Former Independent Council Leader defects to the Conservatives

Hannah Corfield 

Councillor Ben Ingham, who recently resigned as Independent leader of East Devon District Council, has now rejoined the Conservative Group in a bid to ‘help with recovery efforts’ following the Covid-19 pandemic.

Leader of East Devon District Council Conservative Group, Councillor Andrew Moulding, is said to have ‘warmly welcomed’ his return to the group with immediate effect.

He commented: “Ben is a highly respected and valued member of EDDC who I have known and worked with for too many years to remember.

“He brings invaluable experience, knowledge insight and nous to our group, where he will make a valuable contribution to the East Devon community and is a first class ward member.

“As a party we are a ‘broad church of interest’, both locally and nationally. We look forward to welcoming more like-minded members to the group in due course.”

Councillor Ben Ingham said: “Following the resignation of the Independent Cabinet and the dissolving of the Independent Group, I wish to continue serving our communities throughout East Devon to the best of my ability.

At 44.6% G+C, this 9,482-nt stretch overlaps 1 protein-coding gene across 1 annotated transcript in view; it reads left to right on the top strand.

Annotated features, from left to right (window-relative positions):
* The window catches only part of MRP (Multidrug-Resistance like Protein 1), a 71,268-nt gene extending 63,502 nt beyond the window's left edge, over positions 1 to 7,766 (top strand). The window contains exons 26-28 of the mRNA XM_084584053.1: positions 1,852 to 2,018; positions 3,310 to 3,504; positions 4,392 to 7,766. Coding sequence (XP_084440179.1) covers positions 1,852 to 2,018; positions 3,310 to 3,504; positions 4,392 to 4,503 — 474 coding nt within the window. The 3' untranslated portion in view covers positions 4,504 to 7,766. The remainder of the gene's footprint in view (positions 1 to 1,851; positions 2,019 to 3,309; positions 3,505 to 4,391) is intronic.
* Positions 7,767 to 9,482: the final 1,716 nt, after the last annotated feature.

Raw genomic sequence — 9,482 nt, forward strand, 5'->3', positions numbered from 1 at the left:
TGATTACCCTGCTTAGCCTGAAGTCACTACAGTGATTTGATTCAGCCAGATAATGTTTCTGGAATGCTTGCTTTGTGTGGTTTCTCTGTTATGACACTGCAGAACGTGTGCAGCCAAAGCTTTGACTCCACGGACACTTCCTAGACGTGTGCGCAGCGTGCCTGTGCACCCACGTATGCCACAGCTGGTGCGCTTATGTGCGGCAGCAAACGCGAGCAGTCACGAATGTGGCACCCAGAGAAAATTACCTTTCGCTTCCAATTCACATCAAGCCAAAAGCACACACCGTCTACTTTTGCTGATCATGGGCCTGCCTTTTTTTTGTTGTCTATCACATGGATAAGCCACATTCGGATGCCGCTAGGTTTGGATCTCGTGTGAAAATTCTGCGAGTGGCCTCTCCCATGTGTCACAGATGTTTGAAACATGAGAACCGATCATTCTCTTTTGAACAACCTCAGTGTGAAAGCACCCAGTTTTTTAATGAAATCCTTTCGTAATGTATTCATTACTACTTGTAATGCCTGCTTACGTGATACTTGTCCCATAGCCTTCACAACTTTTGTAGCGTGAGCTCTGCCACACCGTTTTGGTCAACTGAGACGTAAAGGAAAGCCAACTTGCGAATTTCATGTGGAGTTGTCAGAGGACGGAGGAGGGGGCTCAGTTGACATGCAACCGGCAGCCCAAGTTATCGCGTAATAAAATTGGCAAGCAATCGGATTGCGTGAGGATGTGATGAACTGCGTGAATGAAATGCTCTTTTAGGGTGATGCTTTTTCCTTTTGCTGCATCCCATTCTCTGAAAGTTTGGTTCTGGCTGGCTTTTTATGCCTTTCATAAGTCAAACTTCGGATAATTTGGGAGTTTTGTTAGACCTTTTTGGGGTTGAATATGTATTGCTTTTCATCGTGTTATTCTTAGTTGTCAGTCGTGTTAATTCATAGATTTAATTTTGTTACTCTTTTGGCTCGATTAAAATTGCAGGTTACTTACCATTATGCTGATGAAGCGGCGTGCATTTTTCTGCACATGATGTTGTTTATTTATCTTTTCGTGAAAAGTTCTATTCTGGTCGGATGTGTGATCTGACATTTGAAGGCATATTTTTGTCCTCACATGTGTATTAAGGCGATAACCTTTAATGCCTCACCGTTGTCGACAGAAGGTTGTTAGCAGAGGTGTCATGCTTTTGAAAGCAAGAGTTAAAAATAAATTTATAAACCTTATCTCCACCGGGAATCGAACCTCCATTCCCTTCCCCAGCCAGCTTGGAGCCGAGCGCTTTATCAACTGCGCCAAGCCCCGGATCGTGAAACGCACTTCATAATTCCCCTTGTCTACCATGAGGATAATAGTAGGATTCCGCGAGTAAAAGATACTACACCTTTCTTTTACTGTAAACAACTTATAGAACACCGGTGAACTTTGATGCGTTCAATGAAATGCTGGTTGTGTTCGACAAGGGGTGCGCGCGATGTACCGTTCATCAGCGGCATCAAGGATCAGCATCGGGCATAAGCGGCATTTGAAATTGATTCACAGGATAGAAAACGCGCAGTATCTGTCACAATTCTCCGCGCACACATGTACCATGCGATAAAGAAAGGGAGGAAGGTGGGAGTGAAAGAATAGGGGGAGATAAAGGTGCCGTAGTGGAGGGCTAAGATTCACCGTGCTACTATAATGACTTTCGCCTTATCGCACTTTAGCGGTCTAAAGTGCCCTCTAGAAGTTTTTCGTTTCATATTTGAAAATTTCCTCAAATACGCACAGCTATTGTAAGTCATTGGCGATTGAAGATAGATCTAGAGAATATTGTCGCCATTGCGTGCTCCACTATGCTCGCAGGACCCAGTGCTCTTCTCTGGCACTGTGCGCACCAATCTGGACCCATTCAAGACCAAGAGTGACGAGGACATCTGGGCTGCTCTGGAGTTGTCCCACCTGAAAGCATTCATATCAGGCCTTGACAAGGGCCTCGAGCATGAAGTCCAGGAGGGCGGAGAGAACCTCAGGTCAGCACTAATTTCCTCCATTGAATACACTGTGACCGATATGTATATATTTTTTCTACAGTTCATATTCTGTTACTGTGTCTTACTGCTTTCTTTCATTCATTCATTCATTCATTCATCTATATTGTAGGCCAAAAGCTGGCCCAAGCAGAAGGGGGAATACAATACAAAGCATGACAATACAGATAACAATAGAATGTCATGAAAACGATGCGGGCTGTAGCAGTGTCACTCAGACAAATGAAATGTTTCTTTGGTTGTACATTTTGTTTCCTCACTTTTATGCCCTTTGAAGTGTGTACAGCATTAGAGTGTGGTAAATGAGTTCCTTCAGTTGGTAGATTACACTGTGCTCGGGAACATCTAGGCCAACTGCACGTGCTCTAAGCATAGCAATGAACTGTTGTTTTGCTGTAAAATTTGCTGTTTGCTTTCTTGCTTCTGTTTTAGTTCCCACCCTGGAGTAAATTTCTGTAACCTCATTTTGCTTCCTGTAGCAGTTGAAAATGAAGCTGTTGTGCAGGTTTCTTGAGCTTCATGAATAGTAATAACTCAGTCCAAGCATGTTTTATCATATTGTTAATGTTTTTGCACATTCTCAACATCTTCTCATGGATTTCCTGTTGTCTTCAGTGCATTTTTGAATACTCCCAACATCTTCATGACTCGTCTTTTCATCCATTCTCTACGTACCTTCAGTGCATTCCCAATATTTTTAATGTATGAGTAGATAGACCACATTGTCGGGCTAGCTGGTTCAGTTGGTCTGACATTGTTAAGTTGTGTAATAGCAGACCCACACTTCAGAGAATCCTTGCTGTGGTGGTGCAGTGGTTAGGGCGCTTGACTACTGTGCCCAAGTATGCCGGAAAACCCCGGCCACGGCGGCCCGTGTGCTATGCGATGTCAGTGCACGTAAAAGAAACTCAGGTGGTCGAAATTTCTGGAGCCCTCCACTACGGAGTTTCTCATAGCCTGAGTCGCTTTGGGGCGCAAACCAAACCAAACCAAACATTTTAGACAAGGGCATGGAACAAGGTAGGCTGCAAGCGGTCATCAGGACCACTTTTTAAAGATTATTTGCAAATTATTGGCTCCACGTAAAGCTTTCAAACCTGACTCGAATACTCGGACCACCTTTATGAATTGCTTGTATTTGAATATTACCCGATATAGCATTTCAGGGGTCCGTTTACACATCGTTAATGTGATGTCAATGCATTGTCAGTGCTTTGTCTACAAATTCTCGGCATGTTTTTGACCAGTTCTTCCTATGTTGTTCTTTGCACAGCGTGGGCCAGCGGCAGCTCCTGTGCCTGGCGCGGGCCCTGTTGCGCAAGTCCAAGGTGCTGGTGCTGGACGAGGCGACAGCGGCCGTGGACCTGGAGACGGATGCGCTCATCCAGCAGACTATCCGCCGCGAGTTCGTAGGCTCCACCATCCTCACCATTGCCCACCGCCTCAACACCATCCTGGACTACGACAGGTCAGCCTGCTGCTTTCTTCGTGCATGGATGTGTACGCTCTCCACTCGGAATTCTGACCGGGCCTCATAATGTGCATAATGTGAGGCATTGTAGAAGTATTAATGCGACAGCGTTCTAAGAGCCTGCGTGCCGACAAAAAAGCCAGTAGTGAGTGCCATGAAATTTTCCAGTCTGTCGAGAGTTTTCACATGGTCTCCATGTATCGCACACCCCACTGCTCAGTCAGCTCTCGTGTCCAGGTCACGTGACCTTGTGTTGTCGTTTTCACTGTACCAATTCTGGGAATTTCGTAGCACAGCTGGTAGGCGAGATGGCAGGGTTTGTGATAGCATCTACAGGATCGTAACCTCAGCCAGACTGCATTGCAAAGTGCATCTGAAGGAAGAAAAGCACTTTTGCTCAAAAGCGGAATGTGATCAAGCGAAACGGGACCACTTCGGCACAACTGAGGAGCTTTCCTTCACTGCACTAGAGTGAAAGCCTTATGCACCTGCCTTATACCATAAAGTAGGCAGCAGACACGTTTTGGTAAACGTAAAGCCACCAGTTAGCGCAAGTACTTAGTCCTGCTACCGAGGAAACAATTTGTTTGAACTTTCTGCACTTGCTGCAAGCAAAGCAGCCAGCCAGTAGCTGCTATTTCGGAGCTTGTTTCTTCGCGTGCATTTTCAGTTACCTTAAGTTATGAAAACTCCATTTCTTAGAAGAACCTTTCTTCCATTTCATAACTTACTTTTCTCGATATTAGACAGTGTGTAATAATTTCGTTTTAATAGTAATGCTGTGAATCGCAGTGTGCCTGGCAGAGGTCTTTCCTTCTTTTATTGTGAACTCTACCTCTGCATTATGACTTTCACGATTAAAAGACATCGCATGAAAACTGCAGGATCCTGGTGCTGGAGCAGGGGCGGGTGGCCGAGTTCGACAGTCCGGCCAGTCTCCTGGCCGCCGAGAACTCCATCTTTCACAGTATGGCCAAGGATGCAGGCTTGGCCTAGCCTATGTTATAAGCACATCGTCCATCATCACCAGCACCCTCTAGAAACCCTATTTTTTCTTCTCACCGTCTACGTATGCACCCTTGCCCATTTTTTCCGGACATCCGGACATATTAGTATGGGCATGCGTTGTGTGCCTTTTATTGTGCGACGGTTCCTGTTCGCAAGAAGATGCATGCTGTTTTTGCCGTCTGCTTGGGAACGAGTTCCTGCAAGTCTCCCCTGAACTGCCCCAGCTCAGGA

“Without a doubt that is best done through the Conservative Party who will be called upon to help sort out our Local Government recovery efforts to the Covid-19 pandemic.

“I look forward to the chance of participating in that and making a positive contribution.”

Coronavirus infections in England and Wales hit peak days before lockdown, study finds

Owl is beginning to see a number of different ways of analysing the pandemic by examining the emerging data as opposed to using “a priori” modelling. Time will eventually reveal the the “truth”. This is an example of the data analysis approach.

“Coronavirus infections in England and Wales peaked several days before the lockdown came in, a new study suggests, indicating that the draconian restrictions were not responsible for the decline in deaths and cases.”

By Sarah Knapton, Science Editor 

Modelling by Professor Simon Wood, of the school of mathematics at the University of Bristol, shows that the majority of people who died at the peak would have been infected roughly five days before the lockdown was introduced.